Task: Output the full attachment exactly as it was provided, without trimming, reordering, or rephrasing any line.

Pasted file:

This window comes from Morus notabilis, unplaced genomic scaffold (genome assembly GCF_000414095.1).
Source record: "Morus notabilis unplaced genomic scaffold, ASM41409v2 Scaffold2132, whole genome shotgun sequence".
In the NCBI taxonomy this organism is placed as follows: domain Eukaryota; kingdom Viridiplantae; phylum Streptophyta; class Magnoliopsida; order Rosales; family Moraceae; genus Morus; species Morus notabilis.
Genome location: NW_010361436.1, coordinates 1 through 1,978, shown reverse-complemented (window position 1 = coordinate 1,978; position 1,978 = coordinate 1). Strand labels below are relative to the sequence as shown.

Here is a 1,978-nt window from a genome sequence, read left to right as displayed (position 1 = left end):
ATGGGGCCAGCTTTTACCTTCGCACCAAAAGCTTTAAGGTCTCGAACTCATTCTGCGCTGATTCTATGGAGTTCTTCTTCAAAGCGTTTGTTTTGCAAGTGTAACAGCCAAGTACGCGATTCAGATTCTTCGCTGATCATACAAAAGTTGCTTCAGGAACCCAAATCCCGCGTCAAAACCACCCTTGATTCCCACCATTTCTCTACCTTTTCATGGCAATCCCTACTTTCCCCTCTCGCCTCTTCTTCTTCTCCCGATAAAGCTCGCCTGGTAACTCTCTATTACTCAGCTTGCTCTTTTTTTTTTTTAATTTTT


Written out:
This window comes from Morus notabilis, unplaced genomic scaffold (genome assembly GCF_000414095.1).
Source record: "Morus notabilis unplaced genomic scaffold, ASM41409v2 Scaffold2132, whole genome shotgun sequence".
In the NCBI taxonomy this organism is placed as follows: domain Eukaryota; kingdom Viridiplantae; phylum Streptophyta; class Magnoliopsida; order Rosales; family Moraceae; genus Morus; species Morus notabilis.
Genome location: NW_010361436.1, coordinates 1 through 1,978, shown reverse-complemented (window position 1 = coordinate 1,978; position 1,978 = coordinate 1). Strand labels below are relative to the sequence as shown.

Here is a 1,978-nt window from a genome sequence, read left to right as displayed (position 1 = left end):
ATGGGGCCAGCTTTTACCTTCGCACCAAAAGCTTTAAGGTCTCGAACTCATTCTGCGCTGATTCTATGGAGTTCTTCTTCAAAGCGTTTGTTTTGCAAGTGTAACAGCCAAGTACGCGATTCAGATTCTTCGCTGATCATACAAAAGTTGCTTCAGGAACCCAAATCCCGCGTCAAAACCACCCTTGATTCCCACCATTTCTCTACCTTTTCATGGCAATCCCTACTTTCCCCTCTCGCCTCTTCTTCTTCTCCCGATAAAGCTCGCCTGGTAACTCTCTATTACTCAGCTTGCTCTTTTTTTTTTTTAATTTTT